Researchers in London scanned the brains of 17 subjects as they viewed photos of people they detested — co-workers, ex-lovers, and one “very famous politician.” Their findings told them a lot about the neural dynamics of hate as well as its more fondly regarded opposite.
According to lead researcher Semi Zeki, the pictures activated a pair of brain areas that are also associated with maternal and romantic love. But Zeki did find some important differences: The hate network failed to trigger the brain’s reward system — which flares up wildly when we love. And hate pushed the judging-and-planning center of the brain — the frontal cortex — into high gear, while the chemical rush we call love shut most of it down. Love really is blind, it seems — but hate looks on, and plans, with ruthless clarity.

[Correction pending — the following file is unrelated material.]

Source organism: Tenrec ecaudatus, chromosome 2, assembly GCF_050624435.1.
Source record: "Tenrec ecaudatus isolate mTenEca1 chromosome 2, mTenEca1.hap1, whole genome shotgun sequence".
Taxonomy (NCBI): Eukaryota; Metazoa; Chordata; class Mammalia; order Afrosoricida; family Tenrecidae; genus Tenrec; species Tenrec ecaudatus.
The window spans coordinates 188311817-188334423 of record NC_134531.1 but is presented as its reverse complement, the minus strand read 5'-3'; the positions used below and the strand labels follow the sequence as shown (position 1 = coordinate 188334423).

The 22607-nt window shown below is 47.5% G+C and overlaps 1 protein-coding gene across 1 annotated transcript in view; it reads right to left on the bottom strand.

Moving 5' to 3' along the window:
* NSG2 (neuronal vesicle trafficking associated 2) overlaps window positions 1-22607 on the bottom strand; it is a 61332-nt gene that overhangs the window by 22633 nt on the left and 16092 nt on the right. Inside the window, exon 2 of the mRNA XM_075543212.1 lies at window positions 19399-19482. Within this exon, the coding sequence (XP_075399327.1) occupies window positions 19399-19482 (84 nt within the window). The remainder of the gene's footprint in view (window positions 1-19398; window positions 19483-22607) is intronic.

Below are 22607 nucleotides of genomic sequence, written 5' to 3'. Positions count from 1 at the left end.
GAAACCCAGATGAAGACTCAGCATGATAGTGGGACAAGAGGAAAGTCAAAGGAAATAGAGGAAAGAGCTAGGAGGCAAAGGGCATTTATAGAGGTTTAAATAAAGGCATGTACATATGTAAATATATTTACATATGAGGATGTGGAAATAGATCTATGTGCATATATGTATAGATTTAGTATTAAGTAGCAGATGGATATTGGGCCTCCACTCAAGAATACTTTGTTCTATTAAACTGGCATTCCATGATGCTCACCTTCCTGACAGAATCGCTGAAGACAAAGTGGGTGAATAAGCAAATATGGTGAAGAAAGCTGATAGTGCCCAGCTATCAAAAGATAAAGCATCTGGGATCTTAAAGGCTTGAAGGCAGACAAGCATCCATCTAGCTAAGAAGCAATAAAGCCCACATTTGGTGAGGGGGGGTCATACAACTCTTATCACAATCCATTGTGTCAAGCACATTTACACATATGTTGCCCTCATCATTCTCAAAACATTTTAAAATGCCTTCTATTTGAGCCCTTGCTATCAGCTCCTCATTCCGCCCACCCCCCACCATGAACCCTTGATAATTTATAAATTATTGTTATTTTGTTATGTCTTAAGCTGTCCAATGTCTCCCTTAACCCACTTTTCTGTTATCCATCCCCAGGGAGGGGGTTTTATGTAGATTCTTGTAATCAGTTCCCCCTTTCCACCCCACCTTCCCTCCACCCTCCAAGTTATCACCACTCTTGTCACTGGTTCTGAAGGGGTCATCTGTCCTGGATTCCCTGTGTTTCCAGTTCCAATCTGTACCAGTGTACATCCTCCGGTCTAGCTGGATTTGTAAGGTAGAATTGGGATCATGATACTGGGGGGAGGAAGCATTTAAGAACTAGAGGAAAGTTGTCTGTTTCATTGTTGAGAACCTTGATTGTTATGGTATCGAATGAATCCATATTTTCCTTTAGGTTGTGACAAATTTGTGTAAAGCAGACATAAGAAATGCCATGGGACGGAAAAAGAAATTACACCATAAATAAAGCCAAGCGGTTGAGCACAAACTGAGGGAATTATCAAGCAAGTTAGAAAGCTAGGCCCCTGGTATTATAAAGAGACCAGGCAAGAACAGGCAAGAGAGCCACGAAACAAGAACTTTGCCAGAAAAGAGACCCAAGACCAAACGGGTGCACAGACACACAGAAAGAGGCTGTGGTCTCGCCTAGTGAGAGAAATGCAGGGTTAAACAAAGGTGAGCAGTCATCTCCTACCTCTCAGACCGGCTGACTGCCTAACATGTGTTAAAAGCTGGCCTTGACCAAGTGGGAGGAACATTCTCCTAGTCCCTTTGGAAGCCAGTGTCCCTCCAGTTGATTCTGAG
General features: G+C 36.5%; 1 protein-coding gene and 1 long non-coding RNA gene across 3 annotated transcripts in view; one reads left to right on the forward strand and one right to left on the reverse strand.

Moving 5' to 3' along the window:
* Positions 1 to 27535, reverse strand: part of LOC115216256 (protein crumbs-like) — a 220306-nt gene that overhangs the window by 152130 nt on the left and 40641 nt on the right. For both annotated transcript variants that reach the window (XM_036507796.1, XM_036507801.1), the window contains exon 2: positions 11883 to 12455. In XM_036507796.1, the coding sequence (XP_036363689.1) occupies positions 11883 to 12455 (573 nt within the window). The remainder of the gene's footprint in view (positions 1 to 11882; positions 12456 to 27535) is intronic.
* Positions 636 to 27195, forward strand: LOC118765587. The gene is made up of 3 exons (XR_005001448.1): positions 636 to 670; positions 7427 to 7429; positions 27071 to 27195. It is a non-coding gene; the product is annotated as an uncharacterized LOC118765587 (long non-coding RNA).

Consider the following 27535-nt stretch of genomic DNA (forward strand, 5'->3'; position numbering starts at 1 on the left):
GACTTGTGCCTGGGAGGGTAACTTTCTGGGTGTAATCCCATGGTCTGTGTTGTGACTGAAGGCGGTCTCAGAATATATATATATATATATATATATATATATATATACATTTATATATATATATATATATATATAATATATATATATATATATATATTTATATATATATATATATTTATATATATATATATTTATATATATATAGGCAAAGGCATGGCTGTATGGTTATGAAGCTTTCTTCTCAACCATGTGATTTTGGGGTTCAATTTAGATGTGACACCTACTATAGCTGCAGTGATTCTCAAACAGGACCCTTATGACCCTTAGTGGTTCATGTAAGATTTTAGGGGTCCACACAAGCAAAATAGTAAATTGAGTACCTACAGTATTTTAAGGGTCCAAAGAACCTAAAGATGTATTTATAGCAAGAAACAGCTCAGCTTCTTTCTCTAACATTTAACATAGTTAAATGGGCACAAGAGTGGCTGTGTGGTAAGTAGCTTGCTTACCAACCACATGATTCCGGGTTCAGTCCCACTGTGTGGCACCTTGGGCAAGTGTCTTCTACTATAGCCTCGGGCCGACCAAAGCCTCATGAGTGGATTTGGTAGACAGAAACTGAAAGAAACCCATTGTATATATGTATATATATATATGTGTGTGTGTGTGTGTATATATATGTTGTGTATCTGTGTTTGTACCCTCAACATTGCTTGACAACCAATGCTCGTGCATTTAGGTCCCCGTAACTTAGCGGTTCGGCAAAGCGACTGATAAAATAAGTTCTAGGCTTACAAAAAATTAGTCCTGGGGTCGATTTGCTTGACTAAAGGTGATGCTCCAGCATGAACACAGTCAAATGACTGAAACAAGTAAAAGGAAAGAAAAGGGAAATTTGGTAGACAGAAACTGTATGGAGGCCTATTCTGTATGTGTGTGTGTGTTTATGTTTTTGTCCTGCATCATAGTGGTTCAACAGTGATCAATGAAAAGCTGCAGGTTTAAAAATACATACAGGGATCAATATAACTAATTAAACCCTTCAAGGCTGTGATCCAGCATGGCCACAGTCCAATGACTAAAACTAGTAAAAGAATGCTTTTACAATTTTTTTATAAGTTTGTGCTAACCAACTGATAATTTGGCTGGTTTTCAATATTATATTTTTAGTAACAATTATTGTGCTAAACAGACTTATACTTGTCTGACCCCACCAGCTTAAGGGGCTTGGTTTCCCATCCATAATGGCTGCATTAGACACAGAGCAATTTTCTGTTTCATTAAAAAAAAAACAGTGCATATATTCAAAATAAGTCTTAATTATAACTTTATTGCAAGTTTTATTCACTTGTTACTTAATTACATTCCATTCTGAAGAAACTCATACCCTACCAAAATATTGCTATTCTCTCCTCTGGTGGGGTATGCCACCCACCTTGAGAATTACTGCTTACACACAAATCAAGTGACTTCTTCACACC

This post is from Observer Short List—an email of three favorite things from people you want to know. Sign up to receive OSL here.